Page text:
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TINAJANE76
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The Top Ten Things I Wish I Had Known about Being a Maintainer Before I Became One

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Monday, September 24, 2012

10. Maintenance is HARD!
I've accomplished a lot of things in my life. I earned a scholarship to a private college my family never would have been able to afford otherwise, got my degree, built up a successful career and worked my way up to partner of a PR firm by the time I was 28. I then gave that all up to move to another country, learn a new language, go back to school and start a new career and a new life with my husband. NONE of that was as hard as losing weight and keeping it off is. I've never made such a consistent effort with anything else in my life and I've never failed as much at anything as I have with my efforts to manage my weight. Commercial diet programs don't seem to put much emphasis on maintenance support and although I think that's a huge gap, I can understand why. If most people realized just how hard it is to maintain your weight in the long term before starting a diet, many of them would be hugely discouraged from even getting started. I'm not saying this to be negative or to dissuade anyone who hasn't reached their goal yet. Just know that your work is not done when you reach your goal. In fact, you're just getting started.

9. Most Maintainers Will Fail
Again, I'm absolutely not trying to discourage other people, but statistics show that approximately 95% of people who lose weight will regain it. I've been in that 95% half a dozen times in my life. The encouraging thing is that it does seem to be something you can master if you keep at it. As with addiction, most people don't kick their habit on the first try. That's why it pays to be persistent. Maybe you won't be successful in keeping off the weight the first time or the second time or even the third time. But each time, you'll learn something new about the process and about yourself. And eventually everything will come together and work for you. And you'll finally keep the weight off for good.

8. Maintenance is Not the End
Just because you reach your goal doesn't mean that you can go back to your old habits. Successful weight loss is not a race with a finish line that you can collapse at after crossing. People who view it that way will quickly end up right back where they started. I've viewed it that way many times in the past and always ended up with the same result: near-instantaneous regain. Yes, most people can loosen up a bit once they reach goal, but the key words are "a bit". I typically only eat about 200 extra calories a day on maintenance than I did when I was losing plus an extra few treats on the weekend. I need to be just as vigilant on maintenance as I was when I was losing weight or the weight will come back fast.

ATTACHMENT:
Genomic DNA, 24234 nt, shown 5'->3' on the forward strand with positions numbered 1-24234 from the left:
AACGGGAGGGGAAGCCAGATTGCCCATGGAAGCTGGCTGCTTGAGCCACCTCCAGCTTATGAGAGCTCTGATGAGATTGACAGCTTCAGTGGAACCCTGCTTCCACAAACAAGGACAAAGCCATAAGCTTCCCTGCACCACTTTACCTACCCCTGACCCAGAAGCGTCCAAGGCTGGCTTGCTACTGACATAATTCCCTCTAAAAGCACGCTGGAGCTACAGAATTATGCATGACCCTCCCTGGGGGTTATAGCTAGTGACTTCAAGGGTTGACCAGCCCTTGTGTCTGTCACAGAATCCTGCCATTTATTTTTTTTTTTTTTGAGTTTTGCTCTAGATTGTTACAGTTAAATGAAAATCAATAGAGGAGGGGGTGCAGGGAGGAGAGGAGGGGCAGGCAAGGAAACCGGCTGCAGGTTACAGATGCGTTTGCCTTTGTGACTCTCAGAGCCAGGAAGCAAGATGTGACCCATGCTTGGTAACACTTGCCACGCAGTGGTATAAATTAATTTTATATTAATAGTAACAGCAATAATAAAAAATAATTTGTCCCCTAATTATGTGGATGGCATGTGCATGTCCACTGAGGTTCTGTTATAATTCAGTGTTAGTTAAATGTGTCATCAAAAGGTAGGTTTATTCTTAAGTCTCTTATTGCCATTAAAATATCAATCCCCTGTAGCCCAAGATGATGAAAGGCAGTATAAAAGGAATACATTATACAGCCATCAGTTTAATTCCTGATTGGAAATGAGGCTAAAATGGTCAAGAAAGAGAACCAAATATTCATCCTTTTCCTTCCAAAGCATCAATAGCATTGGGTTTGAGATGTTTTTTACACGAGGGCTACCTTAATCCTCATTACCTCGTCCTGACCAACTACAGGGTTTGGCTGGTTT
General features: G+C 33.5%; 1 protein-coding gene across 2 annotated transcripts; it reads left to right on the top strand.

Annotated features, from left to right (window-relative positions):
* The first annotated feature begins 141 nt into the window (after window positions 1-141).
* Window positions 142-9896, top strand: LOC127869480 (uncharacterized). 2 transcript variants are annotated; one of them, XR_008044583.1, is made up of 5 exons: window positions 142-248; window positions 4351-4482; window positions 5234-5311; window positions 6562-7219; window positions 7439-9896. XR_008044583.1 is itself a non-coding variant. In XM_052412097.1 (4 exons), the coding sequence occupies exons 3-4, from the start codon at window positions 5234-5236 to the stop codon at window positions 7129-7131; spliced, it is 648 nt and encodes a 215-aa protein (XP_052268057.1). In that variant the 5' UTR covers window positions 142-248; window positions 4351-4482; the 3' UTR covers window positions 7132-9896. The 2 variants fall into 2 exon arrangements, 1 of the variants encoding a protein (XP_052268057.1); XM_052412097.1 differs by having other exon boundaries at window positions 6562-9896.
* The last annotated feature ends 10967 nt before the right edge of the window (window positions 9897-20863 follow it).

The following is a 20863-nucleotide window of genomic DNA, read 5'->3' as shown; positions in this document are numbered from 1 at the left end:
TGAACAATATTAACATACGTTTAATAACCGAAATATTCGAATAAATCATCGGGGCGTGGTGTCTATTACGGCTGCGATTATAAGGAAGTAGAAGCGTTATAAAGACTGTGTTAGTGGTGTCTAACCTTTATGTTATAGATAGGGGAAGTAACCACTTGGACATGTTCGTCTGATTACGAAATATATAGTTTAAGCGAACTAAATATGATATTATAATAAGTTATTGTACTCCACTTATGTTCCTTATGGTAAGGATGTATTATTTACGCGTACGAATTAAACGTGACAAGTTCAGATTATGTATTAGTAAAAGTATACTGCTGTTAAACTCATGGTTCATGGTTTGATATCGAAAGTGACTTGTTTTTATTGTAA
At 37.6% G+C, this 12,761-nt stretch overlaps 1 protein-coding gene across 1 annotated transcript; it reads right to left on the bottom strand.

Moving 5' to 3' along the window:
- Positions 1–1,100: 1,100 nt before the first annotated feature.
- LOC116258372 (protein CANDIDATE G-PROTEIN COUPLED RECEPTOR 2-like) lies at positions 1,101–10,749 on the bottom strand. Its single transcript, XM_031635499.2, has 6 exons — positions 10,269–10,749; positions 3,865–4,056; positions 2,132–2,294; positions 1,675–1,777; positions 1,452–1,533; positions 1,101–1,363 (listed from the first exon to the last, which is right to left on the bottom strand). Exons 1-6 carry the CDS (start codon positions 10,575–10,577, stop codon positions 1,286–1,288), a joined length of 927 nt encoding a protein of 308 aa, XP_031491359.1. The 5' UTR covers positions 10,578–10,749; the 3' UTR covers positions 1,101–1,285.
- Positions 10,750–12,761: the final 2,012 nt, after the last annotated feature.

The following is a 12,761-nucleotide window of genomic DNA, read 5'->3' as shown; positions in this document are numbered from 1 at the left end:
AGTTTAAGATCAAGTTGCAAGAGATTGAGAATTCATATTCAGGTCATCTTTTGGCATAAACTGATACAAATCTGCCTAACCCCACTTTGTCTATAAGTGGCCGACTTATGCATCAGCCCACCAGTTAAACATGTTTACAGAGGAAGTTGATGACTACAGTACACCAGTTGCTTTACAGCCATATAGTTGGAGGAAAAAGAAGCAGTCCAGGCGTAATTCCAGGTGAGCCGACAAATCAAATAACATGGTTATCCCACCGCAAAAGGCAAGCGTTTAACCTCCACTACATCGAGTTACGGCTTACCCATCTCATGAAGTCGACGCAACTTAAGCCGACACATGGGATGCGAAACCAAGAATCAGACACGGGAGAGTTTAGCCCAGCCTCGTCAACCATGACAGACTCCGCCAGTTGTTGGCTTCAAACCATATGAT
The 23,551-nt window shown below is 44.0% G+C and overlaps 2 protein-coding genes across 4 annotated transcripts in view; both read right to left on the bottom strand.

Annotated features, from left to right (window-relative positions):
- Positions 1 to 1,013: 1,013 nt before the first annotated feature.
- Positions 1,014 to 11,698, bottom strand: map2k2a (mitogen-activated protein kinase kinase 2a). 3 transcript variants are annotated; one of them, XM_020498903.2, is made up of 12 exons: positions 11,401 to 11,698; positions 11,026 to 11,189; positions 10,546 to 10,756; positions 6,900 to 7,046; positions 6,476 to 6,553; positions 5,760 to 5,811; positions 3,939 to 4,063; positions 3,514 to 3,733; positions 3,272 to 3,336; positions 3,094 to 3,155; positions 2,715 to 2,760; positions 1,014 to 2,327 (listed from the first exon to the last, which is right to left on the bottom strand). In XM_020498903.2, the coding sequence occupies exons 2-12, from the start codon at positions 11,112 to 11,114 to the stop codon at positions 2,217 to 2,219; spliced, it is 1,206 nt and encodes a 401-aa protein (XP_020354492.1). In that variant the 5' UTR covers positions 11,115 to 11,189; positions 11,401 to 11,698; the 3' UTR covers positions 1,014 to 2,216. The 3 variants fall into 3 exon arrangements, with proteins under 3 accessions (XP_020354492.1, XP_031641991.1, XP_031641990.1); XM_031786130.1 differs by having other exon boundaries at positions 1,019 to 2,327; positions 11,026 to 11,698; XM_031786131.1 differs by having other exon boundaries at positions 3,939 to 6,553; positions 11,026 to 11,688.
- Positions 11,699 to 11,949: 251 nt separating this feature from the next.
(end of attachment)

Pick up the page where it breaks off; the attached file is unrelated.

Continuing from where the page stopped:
7. Maintenance Lacks the Luster of Weight Loss
Do you know how you feel when you step on the scale and see a two-pound loss? How great is it when you fit into a smaller size? How about when someone compliments you on your progress? Feels pretty good, doesn't it? How exciting do you think it feels to see the same number on the scale every day? How about when the compliments taper off because people are used to seeing you at a healthy weight? Maintenance doesn't give you the same thrills you get when you're losing weight and have visible progress and regular compliments to keep you going, which brings me to number six...

6. Motivation Needs to Come from within When You're on Maintenance
Think of all of the wonderful external motivators you've got when you're losing weight (see number seven!). So what do you do when you don't have decreasing numbers on the scale, smaller clothes and daily doses of compliments to encourage you? Getting to your goal means that you have to reexamine your reasons for wanting to stay at goal and use them to motivate yourself to stick with it. Sure, you can still get motivation and inspiration from interacting with other people (like the members of the 'At Goal & Maintaining + Transition to Maintenance' team here on SparkPeople). But if you don't understand why maintaining your weight is important to you, you'll have a very difficult time staying motivated to keep going.

5. Being at Your Goal Weight Will Not Solve All of Your Problems